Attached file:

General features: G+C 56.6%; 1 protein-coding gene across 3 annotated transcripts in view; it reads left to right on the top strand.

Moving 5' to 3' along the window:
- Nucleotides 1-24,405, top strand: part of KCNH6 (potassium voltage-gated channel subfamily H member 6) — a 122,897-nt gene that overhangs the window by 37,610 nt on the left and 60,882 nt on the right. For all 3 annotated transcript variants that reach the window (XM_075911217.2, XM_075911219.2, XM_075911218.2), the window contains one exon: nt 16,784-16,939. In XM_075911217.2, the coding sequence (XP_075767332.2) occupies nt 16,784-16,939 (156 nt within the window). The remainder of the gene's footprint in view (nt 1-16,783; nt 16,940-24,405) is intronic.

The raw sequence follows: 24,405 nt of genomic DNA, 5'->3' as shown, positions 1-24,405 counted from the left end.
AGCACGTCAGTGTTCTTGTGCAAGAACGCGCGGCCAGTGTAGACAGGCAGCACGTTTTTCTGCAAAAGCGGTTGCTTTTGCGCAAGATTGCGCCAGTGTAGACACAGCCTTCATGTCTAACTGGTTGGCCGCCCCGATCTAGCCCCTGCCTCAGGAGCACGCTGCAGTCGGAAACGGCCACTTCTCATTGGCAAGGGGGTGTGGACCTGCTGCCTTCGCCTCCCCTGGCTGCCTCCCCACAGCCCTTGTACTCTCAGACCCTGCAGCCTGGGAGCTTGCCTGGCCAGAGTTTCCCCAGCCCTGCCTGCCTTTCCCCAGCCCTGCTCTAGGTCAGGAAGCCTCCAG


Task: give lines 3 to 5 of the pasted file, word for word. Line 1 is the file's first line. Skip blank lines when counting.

- Nucleotides 1-24,405, top strand: part of KCNH6 (potassium voltage-gated channel subfamily H member 6) — a 122,897-nt gene that overhangs the window by 37,610 nt on the left and 60,882 nt on the right. For all 3 annotated transcript variants that reach the window (XM_075911217.2, XM_075911219.2, XM_075911218.2), the window contains one exon: nt 16,784-16,939. In XM_075911217.2, the coding sequence (XP_075767332.2) occupies nt 16,784-16,939 (156 nt within the window). The remainder of the gene's footprint in view (nt 1-16,783; nt 16,940-24,405) is intronic.

The raw sequence follows: 24,405 nt of genomic DNA, 5'->3' as shown, positions 1-24,405 counted from the left end.
AGCACGTCAGTGTTCTTGTGCAAGAACGCGCGGCCAGTGTAGACAGGCAGCACGTTTTTCTGCAAAAGCGGTTGCTTTTGCGCAAGATTGCGCCAGTGTAGACACAGCCTTCATGTCTAACTGGTTGGCCGCCCCGATCTAGCCCCTGCCTCAGGAGCACGCTGCAGTCGGAAACGGCCACTTCTCATTGGCAAGGGGGTGTGGACCTGCTGCCTTCGCCTCCCCTGGCTGCCTCCCCACAGCCCTTGTACTCTCAGACCCTGCAGCCTGGGAGCTTGCCTGGCCAGAGTTTCCCCAGCCCTGCCTGCCTTTCCCCAGCCCTGCTCTAGGTCAGGAAGCCTCCAG